- Berkshire Hathaway has cashed in at least $300 million of BYD stock in the past month.
- The hedge fund has sold off more than 11 million shares in the Tesla rival since January 3.
- Warren Buffett initially invested $232 million in the group in 2008, with his stake now worth $4.7 billion.
Berkshire Hathaway cashed in at least $300 million of stocks in Chinese EV maker BYD last month, as it continues to cut its 14-year holding in Tesla’s main Asian rival.
Warren Buffett’s investment firm announced in a Hong Kong Stock Exchange filing that it had sold off 1,554,500 shares in BYD on January 27, dropping its stake in the EV maker from 13.97% to 12.9%.
Those numbers, however, don’t fully capture Berkshire Hathaway’s BYD stock sales over January, because the company only has to file when a transaction changes its percentage stake by a whole number. Data from the filing suggests a total 11,714,858 drop in Berkshire’s BYD shares since its last announcement on January 3.
BYD’s lowest share price within that period was 201.6 Hong Kong Dollars ($25.70), meaning the investment firm has shed at least $301,071,850.60 of its stake in the company.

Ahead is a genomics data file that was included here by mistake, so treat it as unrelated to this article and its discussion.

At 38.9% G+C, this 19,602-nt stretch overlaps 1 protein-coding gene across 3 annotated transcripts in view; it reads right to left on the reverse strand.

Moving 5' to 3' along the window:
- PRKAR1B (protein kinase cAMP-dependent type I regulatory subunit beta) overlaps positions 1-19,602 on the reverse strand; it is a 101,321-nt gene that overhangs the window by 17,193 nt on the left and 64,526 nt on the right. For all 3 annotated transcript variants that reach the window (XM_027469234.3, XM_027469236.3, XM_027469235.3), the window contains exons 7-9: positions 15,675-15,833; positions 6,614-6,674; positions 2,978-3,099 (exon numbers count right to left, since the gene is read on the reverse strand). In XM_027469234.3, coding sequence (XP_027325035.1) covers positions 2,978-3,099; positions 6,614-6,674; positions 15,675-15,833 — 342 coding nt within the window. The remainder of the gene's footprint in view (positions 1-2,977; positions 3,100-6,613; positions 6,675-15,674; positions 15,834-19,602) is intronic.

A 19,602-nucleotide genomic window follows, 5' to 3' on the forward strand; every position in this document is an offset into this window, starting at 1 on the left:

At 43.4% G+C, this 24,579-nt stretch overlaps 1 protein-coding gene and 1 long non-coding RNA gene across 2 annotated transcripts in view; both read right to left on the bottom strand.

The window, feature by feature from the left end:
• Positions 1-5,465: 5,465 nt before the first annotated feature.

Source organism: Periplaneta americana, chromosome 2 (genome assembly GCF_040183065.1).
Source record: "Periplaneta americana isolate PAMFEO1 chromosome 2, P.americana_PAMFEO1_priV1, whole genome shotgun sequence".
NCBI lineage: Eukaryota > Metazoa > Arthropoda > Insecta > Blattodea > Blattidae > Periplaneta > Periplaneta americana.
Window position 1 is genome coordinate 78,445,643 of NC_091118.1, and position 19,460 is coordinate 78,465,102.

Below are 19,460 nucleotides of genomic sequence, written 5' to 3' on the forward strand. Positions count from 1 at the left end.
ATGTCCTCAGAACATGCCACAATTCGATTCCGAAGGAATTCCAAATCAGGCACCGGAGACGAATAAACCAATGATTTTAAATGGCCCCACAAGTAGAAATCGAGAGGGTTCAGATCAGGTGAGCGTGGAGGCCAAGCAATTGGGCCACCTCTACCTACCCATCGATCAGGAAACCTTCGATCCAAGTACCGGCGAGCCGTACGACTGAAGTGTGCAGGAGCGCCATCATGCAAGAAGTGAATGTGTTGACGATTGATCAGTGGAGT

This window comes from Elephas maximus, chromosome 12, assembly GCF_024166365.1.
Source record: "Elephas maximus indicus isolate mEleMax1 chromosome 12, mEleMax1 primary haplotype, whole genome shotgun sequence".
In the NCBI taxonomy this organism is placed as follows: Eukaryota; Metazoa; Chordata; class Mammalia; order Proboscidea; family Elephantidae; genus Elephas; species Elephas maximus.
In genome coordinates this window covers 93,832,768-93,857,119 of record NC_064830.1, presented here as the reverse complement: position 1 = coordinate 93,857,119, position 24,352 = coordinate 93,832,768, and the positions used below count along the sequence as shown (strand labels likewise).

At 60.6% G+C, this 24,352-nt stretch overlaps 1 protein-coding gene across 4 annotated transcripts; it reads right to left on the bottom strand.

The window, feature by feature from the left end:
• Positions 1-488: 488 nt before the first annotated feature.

Berkshire has been involved in a gradual selloff of its BYD holdings, trimming its stake from 21.07% to the latest reported level of 12.9% in the space of two years. Buffett’s investment firm has held a stake in BYD since 2008.
The current value of Berkshire’s holdings in BYD stands at around $4.7 billion, signalling a sizable gain on its initial investment of $232 million more than 14 years ago. The carmaker represents a small fraction of Berkshire’s total portfolio.
Shares in BYD are up about 30% so far this year on the Hong Kong Stock Exchange, while Tesla has jumped more than 67% on the NASDAQ. However, BYD’s losses last year of around 24% was much less severe than Tesla’s 69%.
BYD broke a record for EV sales in China last year, with its 1.9 million deliveries exceeding Tesla’s by 600,000 in the country, as the Shenzhen-based company shrugged off the negative impacts of COVID-19 lockdowns.